Which is not the same thing, by the way, as saying, “hey, those worship choruses have terrible theology, leave out scripture altogether, and are pretty much nothing but love songs to Jesus . . . which isn’t all bad, but sure isn’t the same as ‘A Mighty Fortress.'”

    However, in defense of modern worship (and I love the old hymns as much as the next person–enough so that even when I lead contemporary worship, we sing them), time will likely wean out the worst offenders. If we went back and listened to every hymn that was ever written and sung in church, there would have been plenty of bad ones. But the act of printing a hymnal–of deciding as a body of believers that THESE songs deserved the cost and trouble of consolidation, arrangement, printing, and distribution–by its very nature weeded out a lot of the bad stuff.

    There are plenty of modern choruses that are scripturally rich, musically interesting, and just plain-old GOOD. I’m a cusper; I grew up singing hymns in church, in four parts (Mom, soprano, Dad, alto, brother, tenor, me, bass), with my family. But I also sang choruses. So I love them both a great deal. I also love much older sacred music, though I’d be hard pressed to bring gregorian chant to my church.

    Michael, I realize I just hijacked this thread. Shouldn’t have done that, except that I can only feel so bad when I know that you’ll moderate this comment if you don’t want it here.

  27. Another great essay, I’m going to call it.

    iMonk, have you read any of Thomas L. Friedman’s books? I got “Longitudes and Attitudes” at a used book store, ’cause I like reading his NYT posts. It’s basically a compilation of his OP-ED/Essays, and could be a good way to organize your first book.

    This would be a great first chapter to build a book around. Lots of ideas branching off to your other posts.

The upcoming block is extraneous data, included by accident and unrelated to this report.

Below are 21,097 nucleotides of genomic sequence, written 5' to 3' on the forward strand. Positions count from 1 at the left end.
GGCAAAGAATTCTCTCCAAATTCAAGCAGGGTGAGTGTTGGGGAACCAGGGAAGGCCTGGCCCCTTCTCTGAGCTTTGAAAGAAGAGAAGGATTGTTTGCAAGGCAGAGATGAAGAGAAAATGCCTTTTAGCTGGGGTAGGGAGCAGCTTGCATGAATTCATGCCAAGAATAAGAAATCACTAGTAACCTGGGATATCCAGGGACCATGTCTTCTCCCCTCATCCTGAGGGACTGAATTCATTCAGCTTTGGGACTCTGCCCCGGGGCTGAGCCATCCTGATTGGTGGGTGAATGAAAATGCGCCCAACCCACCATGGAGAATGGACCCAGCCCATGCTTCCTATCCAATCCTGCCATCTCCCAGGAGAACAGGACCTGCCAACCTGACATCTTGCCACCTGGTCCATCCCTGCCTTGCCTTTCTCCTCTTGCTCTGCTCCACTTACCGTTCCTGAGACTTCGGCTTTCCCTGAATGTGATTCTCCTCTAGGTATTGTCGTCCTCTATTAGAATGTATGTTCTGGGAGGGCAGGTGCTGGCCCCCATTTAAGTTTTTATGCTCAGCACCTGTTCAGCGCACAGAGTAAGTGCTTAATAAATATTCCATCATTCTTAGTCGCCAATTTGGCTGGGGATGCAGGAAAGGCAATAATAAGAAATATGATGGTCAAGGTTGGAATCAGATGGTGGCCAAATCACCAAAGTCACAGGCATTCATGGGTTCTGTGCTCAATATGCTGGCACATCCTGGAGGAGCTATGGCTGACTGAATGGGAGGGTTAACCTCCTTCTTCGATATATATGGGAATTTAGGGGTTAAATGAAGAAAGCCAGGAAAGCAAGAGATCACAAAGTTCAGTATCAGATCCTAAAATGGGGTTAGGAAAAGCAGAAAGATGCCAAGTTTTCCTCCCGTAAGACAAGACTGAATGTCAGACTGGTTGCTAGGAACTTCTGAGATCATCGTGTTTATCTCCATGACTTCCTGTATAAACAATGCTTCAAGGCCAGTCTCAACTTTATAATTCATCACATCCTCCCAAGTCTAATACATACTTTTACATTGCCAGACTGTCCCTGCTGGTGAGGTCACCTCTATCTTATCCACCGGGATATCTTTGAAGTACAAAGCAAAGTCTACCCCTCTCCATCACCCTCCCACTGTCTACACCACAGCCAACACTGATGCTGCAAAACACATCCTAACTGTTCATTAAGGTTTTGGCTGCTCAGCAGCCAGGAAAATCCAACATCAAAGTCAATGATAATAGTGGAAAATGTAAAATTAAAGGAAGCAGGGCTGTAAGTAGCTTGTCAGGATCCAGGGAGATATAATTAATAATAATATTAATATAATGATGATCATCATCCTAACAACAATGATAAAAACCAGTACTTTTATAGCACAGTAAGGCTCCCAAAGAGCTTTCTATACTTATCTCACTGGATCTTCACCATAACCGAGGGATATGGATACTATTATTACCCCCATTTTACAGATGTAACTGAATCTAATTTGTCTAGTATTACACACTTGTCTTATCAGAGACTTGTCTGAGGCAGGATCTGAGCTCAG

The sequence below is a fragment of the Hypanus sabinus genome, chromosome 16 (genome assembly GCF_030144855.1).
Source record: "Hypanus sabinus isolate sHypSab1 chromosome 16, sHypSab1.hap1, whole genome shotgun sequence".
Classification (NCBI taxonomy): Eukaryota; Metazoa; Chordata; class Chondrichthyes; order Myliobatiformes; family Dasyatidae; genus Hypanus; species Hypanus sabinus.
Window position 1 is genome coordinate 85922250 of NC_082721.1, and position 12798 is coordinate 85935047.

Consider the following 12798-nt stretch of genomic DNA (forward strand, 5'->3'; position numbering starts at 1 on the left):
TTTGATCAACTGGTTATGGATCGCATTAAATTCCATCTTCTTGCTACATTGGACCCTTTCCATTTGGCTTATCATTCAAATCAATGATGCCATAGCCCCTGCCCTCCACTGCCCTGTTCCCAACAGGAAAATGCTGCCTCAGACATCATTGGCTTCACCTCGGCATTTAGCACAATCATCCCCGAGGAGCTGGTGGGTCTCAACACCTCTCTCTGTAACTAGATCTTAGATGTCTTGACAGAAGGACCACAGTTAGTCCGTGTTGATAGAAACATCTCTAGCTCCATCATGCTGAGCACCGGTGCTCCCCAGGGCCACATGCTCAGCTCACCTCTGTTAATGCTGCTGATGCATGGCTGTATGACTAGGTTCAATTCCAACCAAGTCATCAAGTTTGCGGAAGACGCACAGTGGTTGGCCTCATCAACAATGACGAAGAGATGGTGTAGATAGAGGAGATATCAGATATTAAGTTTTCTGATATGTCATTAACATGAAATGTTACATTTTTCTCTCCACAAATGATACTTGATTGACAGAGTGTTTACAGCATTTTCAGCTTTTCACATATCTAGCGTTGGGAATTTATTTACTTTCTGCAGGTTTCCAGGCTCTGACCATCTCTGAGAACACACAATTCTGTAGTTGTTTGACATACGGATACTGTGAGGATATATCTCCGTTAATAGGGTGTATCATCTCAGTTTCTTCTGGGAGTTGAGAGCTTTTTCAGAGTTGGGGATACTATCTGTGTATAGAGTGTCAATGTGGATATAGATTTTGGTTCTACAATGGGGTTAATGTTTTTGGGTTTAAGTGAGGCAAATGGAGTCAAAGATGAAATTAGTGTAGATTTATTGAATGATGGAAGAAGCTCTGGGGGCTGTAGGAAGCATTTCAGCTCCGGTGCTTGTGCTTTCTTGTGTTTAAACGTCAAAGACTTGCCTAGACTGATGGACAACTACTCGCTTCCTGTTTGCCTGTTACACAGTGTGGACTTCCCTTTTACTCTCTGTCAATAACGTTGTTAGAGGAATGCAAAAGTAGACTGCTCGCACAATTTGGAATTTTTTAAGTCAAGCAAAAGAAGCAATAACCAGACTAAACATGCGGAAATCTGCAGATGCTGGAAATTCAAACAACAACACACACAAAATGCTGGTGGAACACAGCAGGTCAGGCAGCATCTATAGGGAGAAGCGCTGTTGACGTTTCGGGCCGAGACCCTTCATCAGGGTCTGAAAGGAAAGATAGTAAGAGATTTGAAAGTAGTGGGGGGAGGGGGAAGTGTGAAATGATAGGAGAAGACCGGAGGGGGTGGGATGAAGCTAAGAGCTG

28. Eric Carter says

    I tried to come see the Appalachians, but as soon as I got there, I crashed my motorcycle on a curvy mountain road and broke my collarbone and cut my trip short. I don’t mind too much; it was a great trip while it lasted. They seemed like beautiful mountains, and the people there seemed fairly nice. Maybe I’ll see them again one day. 😉

  29. Headless Unicorn Guy says

    If faith is about faith in a life after death, there’s not much reason to change present circumstance. The message boils down to life stinks but have faith that a better life awaits after death.

    I have heard this so often from my rural Alabama relatives, this dull acceptance that life is pain and heartbreak and no matter what we do it will be pain and heartbreak. The only hope is a better life awaits us after death. Streets paved with gold and many mansions.
    — Prodigal Sarah

    A Christianized version of the Elysian Fields, where death is permanent and your physical life temporary, where the Kingdom of God is “Somewhere Up There” instead of here and now, where Heaven is all and the Cosmos nothing.

    Which starts a domino chain of Kismet-esque passivity and fatalism, why some of my college instructors called Christianity “the perfect slave religion” and the Wobblies sang with satirical nastiness
    “In the Sweet By and by,
    You’ll get Pie In the Sky When you die.”

  30. Headless Unicorn Guy says

    I tried to come see the Appalachians, but as soon as I got there, I crashed my motorcycle on a curvy mountain road…. I don’t mind too much; it was a great trip while it lasted. They seemed like beautiful mountains, and the people there seemed fairly nice. Maybe I’ll see them again one day. — Eric Carter

    Every year, I cross the Northern Appalachians between AnthroCon in Pittsburgh and visiting my East Coast buds in Gettysburg and Allentown. Every time, I’m struck by how different they are from the mountains I’m used to here in CA. Low continuous ridges completely covered in green forest, instead of rugged sawtooths covered in low scrub that’s only green during our rainy season (what you call “Winter”). It’s like visiting the Shire after living in Isengard.